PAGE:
Sometimes feeling hungry is satisfying it itself when you wake up after sleeping the right amount, toes tingling, calves aching from yesterday’s exercise. Anxiety has made leave from its perch in your spine.
Depression is one of the most common mental illnesses. Many people are destined to experience some symptoms of major depressive disorder throughout their lifetime, usually in response to a major life change or loss. Sometimes, though, depression strikes for seemingly no reason. Is there really an evolutionary reason for crippling depression that makes you not even feel like a human being, that makes you into a person who can’t even hate anymore?
The Room’s auteur Tommy Wiseau is an American. That’s the first thing he’d probably want you to know about him. And he’s right, he is American, and like most Americans and their ancestors, Tommy is an immigrant, but he doesn’t like to talk about that. He’d prefer that fans of his magical film experience believe he’s from Louisiana, where he spent some time with his aunt and uncle before settling down in San Francisco in the 1970s, but his broken English and tangled accent are embarrassingly obvious tells. It’s been tracked down that Tommy was probably born in Poland and he has often said he spent a good part of his younger days in France, which accounts for his mixed accent. Most people would think nothing of mentioning their native country even if they want to keep some details private. For Tommy Wiseau, all details are private and the truth is something that you construct for yourself. Tommy isn’t interested in the wonderful mixing of cultures in the United States, instead he’s locked on with a vice-grip to an important American trope: The Self-Made Man. This dude is vampiric absurdist Don Draper who everyone knows is really Dick Whitman.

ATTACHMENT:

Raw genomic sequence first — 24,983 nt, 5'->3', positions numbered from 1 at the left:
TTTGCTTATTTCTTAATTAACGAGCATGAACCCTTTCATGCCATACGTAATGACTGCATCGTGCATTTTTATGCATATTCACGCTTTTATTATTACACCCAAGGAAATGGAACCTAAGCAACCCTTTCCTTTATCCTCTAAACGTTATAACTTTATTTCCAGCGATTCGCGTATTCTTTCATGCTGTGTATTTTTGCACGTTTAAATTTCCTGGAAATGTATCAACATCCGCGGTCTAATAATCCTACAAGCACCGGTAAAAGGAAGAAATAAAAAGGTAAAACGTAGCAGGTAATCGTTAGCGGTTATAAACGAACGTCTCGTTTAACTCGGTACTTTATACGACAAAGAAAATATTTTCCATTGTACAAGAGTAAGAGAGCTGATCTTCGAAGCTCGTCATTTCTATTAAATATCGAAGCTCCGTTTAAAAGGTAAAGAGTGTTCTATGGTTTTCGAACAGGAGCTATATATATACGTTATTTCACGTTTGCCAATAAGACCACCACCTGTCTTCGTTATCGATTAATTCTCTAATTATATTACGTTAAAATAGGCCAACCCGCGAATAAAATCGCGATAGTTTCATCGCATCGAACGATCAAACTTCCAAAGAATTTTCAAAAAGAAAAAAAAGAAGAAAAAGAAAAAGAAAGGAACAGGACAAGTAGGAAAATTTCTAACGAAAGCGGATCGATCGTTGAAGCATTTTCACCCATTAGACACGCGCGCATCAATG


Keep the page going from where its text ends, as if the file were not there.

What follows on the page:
For Ushio Shinohara, one of the subjects of the 2013 documentary Cutie and The Boxer, art is more than a passion: it is a dire fight. Figuratively, yes. But also literally. He makes his signature pieces by strapping sponges to boxing gloves and aggressively attacking the canvas. The finished product is captivating and reflects the violence of its making, but watching Ushio making it is a visceral performance art in itself. The tiny self up against the vast and awful and sparkling world, fighting for a piece of it. Wanting to snatch the marrow out of it, wanting to eviscerate the disappointments of it. Wanting to be rewarded for the fight. Punching at the demon at his heels, making it stronger all the while. Ushio kind of likes his demons. We all do to an extent.
Several years ago a writing professor told me that Sylvia Plath was an awful person. It altered something within me, something that had been tearing at me since adolescence when I first read The Bell Jar. I did not rebel against his assertion. I accepted his flippant rejection of her because it resembled something healthy. It gave me an alternative. It told me that I could reject her if I wanted, and maybe I should. He spoke with the assuredness of someone who had been personally wronged by a person. Maybe he had been. Maybe Sylvia had done something terrible to him. Maybe she had done something terrible to me.